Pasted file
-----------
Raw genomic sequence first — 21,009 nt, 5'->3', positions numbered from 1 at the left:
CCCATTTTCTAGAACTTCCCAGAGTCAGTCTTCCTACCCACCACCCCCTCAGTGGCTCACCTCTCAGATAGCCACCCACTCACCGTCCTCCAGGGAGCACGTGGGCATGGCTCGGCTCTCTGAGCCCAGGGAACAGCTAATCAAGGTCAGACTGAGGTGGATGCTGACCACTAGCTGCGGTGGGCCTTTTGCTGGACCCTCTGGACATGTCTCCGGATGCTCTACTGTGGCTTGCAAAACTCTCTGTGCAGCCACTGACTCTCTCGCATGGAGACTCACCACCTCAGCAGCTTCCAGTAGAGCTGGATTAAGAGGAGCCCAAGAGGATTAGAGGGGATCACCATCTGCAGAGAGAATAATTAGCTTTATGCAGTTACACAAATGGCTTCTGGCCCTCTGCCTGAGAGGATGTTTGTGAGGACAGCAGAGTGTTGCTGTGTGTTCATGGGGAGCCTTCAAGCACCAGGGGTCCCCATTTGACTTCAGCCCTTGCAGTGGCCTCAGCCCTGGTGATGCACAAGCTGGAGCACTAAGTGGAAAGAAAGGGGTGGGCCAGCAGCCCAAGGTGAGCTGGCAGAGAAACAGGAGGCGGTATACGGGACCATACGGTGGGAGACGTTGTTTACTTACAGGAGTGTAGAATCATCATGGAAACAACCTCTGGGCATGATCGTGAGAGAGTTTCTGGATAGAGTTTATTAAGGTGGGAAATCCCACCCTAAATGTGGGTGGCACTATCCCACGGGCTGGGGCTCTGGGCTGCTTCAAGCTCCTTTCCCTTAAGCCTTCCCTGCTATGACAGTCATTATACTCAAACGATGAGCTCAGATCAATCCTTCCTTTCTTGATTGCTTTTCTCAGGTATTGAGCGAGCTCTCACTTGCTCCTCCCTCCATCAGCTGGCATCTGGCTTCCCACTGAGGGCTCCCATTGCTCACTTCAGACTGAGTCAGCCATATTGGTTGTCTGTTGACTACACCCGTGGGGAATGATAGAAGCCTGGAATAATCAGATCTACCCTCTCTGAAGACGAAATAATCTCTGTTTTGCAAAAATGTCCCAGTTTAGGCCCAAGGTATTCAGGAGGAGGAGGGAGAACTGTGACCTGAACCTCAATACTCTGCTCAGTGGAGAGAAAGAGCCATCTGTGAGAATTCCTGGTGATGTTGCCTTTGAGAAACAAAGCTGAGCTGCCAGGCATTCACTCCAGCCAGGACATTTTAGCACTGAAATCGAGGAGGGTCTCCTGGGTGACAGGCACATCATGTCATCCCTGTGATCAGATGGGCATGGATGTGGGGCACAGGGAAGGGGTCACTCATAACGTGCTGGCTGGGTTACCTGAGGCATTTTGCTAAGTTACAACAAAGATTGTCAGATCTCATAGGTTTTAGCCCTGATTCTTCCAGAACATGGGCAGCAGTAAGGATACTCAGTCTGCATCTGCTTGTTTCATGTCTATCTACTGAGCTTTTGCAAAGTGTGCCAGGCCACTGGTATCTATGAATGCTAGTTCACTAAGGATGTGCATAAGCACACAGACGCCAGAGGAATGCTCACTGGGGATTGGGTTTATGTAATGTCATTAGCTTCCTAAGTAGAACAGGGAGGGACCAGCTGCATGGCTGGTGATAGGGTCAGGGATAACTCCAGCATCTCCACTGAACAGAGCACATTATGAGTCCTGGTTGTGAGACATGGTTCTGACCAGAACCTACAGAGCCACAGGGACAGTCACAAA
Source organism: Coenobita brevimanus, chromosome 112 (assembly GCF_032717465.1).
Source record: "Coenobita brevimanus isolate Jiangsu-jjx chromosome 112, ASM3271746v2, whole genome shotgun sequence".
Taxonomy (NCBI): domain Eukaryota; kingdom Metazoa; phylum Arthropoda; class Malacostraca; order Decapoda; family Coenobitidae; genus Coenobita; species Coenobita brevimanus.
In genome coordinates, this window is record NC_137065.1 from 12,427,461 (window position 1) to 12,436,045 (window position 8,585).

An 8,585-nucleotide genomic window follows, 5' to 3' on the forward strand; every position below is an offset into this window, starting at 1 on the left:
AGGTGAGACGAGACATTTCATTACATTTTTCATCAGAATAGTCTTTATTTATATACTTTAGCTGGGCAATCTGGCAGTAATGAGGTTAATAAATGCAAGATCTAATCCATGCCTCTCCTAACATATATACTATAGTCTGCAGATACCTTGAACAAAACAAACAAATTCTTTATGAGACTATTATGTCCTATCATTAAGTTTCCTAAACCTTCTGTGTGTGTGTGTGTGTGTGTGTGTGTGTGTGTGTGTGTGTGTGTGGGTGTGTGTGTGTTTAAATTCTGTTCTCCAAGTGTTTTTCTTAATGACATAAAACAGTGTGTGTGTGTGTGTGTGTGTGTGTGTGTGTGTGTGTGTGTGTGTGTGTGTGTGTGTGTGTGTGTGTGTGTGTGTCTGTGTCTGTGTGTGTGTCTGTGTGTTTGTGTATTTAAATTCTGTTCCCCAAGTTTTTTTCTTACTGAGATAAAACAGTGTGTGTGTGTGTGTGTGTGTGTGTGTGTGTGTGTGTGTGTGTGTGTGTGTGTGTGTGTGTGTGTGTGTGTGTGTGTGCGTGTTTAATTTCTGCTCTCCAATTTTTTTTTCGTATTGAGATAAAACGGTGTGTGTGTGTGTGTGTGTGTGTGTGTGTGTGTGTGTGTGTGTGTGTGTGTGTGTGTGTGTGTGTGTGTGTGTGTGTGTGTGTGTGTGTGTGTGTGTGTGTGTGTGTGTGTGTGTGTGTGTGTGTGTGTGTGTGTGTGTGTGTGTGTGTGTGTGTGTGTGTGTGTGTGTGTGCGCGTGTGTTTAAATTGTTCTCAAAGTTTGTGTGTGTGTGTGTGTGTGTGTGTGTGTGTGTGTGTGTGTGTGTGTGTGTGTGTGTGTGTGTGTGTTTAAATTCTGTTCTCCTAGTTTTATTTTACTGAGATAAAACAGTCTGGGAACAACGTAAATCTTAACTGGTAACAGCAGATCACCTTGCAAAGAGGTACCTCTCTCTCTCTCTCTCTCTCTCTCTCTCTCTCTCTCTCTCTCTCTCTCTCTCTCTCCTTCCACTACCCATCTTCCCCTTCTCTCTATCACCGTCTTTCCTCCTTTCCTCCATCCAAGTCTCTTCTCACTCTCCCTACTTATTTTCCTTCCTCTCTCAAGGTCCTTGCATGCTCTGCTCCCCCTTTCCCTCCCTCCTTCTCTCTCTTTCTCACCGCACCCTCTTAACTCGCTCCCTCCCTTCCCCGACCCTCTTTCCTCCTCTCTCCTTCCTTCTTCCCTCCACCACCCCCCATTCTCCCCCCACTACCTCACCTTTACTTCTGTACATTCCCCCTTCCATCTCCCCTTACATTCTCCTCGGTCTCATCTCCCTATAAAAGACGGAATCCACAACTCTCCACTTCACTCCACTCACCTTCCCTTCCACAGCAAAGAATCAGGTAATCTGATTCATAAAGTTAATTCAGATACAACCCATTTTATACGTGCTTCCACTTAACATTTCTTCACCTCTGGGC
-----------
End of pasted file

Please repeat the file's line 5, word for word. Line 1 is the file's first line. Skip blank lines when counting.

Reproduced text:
Taxonomy (NCBI): domain Eukaryota; kingdom Metazoa; phylum Arthropoda; class Malacostraca; order Decapoda; family Coenobitidae; genus Coenobita; species Coenobita brevimanus.